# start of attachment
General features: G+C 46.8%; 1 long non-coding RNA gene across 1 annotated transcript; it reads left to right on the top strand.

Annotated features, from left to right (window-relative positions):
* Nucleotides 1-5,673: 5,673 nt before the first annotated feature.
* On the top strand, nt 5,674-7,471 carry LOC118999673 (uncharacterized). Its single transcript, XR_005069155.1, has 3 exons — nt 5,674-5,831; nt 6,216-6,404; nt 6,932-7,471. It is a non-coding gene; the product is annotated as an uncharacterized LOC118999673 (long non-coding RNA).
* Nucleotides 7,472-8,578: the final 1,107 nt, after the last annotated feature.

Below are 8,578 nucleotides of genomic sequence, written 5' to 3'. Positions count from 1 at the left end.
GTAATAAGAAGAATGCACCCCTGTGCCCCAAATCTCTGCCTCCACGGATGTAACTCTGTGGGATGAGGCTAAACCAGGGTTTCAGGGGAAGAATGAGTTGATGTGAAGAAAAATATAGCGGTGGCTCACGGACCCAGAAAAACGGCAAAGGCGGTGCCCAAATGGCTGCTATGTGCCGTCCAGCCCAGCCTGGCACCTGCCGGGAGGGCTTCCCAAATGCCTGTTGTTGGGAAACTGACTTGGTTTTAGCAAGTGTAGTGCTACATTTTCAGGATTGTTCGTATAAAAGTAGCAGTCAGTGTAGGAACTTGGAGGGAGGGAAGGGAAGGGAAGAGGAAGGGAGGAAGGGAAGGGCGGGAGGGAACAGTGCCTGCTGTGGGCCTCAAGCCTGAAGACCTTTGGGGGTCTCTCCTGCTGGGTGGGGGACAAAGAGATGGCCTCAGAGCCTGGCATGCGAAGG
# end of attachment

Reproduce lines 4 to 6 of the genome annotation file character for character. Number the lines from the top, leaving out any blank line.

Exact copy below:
* On the top strand, nt 5,674-7,471 carry LOC118999673 (uncharacterized). Its single transcript, XR_005069155.1, has 3 exons — nt 5,674-5,831; nt 6,216-6,404; nt 6,932-7,471. It is a non-coding gene; the product is annotated as an uncharacterized LOC118999673 (long non-coding RNA).
* Nucleotides 7,472-8,578: the final 1,107 nt, after the last annotated feature.

Below are 8,578 nucleotides of genomic sequence, written 5' to 3'. Positions count from 1 at the left end.